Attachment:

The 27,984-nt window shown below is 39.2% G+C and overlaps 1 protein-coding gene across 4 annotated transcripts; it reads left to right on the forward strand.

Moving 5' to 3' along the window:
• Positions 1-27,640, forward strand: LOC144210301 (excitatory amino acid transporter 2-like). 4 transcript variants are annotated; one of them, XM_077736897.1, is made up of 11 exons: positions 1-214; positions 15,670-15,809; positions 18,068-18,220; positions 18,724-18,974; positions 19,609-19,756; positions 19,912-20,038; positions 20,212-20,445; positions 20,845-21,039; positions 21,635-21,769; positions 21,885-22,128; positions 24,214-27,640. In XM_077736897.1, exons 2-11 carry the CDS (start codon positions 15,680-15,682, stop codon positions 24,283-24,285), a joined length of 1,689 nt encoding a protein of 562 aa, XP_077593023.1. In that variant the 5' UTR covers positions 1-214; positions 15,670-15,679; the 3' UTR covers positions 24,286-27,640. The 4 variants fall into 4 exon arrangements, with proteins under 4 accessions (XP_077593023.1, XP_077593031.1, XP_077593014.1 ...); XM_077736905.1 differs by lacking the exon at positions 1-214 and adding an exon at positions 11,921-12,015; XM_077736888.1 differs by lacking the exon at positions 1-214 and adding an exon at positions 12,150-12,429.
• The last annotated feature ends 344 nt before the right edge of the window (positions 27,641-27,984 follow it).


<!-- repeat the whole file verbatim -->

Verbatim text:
The 27,984-nt window shown below is 39.2% G+C and overlaps 1 protein-coding gene across 4 annotated transcripts; it reads left to right on the forward strand.

Moving 5' to 3' along the window:
• Positions 1-27,640, forward strand: LOC144210301 (excitatory amino acid transporter 2-like). 4 transcript variants are annotated; one of them, XM_077736897.1, is made up of 11 exons: positions 1-214; positions 15,670-15,809; positions 18,068-18,220; positions 18,724-18,974; positions 19,609-19,756; positions 19,912-20,038; positions 20,212-20,445; positions 20,845-21,039; positions 21,635-21,769; positions 21,885-22,128; positions 24,214-27,640. In XM_077736897.1, exons 2-11 carry the CDS (start codon positions 15,680-15,682, stop codon positions 24,283-24,285), a joined length of 1,689 nt encoding a protein of 562 aa, XP_077593023.1. In that variant the 5' UTR covers positions 1-214; positions 15,670-15,679; the 3' UTR covers positions 24,286-27,640. The 4 variants fall into 4 exon arrangements, with proteins under 4 accessions (XP_077593023.1, XP_077593031.1, XP_077593014.1 ...); XM_077736905.1 differs by lacking the exon at positions 1-214 and adding an exon at positions 11,921-12,015; XM_077736888.1 differs by lacking the exon at positions 1-214 and adding an exon at positions 12,150-12,429.
• The last annotated feature ends 344 nt before the right edge of the window (positions 27,641-27,984 follow it).